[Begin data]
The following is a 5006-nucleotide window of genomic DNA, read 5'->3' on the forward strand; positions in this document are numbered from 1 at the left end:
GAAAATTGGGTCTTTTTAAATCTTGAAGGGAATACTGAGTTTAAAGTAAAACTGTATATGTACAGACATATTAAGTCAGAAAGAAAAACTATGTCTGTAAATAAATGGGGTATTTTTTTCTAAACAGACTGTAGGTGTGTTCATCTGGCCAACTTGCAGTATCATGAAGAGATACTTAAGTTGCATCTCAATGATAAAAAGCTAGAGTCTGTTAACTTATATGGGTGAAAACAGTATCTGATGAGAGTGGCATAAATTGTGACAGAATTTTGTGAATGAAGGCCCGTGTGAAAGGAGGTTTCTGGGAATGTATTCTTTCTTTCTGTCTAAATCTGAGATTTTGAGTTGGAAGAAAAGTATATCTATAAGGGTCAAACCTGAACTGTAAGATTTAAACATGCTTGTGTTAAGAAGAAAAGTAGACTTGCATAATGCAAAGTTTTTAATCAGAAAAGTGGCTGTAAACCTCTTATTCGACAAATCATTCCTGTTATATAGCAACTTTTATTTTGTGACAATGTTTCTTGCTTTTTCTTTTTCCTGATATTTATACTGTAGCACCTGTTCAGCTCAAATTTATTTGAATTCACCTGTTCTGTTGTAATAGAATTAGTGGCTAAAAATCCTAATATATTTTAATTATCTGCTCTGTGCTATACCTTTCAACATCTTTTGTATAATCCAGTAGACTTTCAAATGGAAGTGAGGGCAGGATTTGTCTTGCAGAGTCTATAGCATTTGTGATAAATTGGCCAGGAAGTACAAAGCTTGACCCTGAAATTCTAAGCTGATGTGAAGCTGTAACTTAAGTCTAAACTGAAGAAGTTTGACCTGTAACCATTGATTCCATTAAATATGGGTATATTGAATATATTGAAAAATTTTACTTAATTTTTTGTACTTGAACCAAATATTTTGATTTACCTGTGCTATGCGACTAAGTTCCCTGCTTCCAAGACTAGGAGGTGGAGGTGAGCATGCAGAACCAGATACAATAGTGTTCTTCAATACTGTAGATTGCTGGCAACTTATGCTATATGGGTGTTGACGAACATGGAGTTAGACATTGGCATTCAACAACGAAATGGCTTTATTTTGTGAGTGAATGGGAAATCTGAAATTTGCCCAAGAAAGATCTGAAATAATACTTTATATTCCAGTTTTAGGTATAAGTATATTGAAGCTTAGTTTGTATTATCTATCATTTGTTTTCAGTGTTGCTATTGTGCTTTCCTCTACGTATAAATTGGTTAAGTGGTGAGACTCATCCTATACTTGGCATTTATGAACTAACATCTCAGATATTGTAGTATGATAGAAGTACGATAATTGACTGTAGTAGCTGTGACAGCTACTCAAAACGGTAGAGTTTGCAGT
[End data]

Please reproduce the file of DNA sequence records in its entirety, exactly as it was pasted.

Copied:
The following is a 5006-nucleotide window of genomic DNA, read 5'->3' on the forward strand; positions in this document are numbered from 1 at the left end:
GAAAATTGGGTCTTTTTAAATCTTGAAGGGAATACTGAGTTTAAAGTAAAACTGTATATGTACAGACATATTAAGTCAGAAAGAAAAACTATGTCTGTAAATAAATGGGGTATTTTTTTCTAAACAGACTGTAGGTGTGTTCATCTGGCCAACTTGCAGTATCATGAAGAGATACTTAAGTTGCATCTCAATGATAAAAAGCTAGAGTCTGTTAACTTATATGGGTGAAAACAGTATCTGATGAGAGTGGCATAAATTGTGACAGAATTTTGTGAATGAAGGCCCGTGTGAAAGGAGGTTTCTGGGAATGTATTCTTTCTTTCTGTCTAAATCTGAGATTTTGAGTTGGAAGAAAAGTATATCTATAAGGGTCAAACCTGAACTGTAAGATTTAAACATGCTTGTGTTAAGAAGAAAAGTAGACTTGCATAATGCAAAGTTTTTAATCAGAAAAGTGGCTGTAAACCTCTTATTCGACAAATCATTCCTGTTATATAGCAACTTTTATTTTGTGACAATGTTTCTTGCTTTTTCTTTTTCCTGATATTTATACTGTAGCACCTGTTCAGCTCAAATTTATTTGAATTCACCTGTTCTGTTGTAATAGAATTAGTGGCTAAAAATCCTAATATATTTTAATTATCTGCTCTGTGCTATACCTTTCAACATCTTTTGTATAATCCAGTAGACTTTCAAATGGAAGTGAGGGCAGGATTTGTCTTGCAGAGTCTATAGCATTTGTGATAAATTGGCCAGGAAGTACAAAGCTTGACCCTGAAATTCTAAGCTGATGTGAAGCTGTAACTTAAGTCTAAACTGAAGAAGTTTGACCTGTAACCATTGATTCCATTAAATATGGGTATATTGAATATATTGAAAAATTTTACTTAATTTTTTGTACTTGAACCAAATATTTTGATTTACCTGTGCTATGCGACTAAGTTCCCTGCTTCCAAGACTAGGAGGTGGAGGTGAGCATGCAGAACCAGATACAATAGTGTTCTTCAATACTGTAGATTGCTGGCAACTTATGCTATATGGGTGTTGACGAACATGGAGTTAGACATTGGCATTCAACAACGAAATGGCTTTATTTTGTGAGTGAATGGGAAATCTGAAATTTGCCCAAGAAAGATCTGAAATAATACTTTATATTCCAGTTTTAGGTATAAGTATATTGAAGCTTAGTTTGTATTATCTATCATTTGTTTTCAGTGTTGCTATTGTGCTTTCCTCTACGTATAAATTGGTTAAGTGGTGAGACTCATCCTATACTTGGCATTTATGAACTAACATCTCAGATATTGTAGTATGATAGAAGTACGATAATTGACTGTAGTAGCTGTGACAGCTACTCAAAACGGTAGAGTTTGCAGT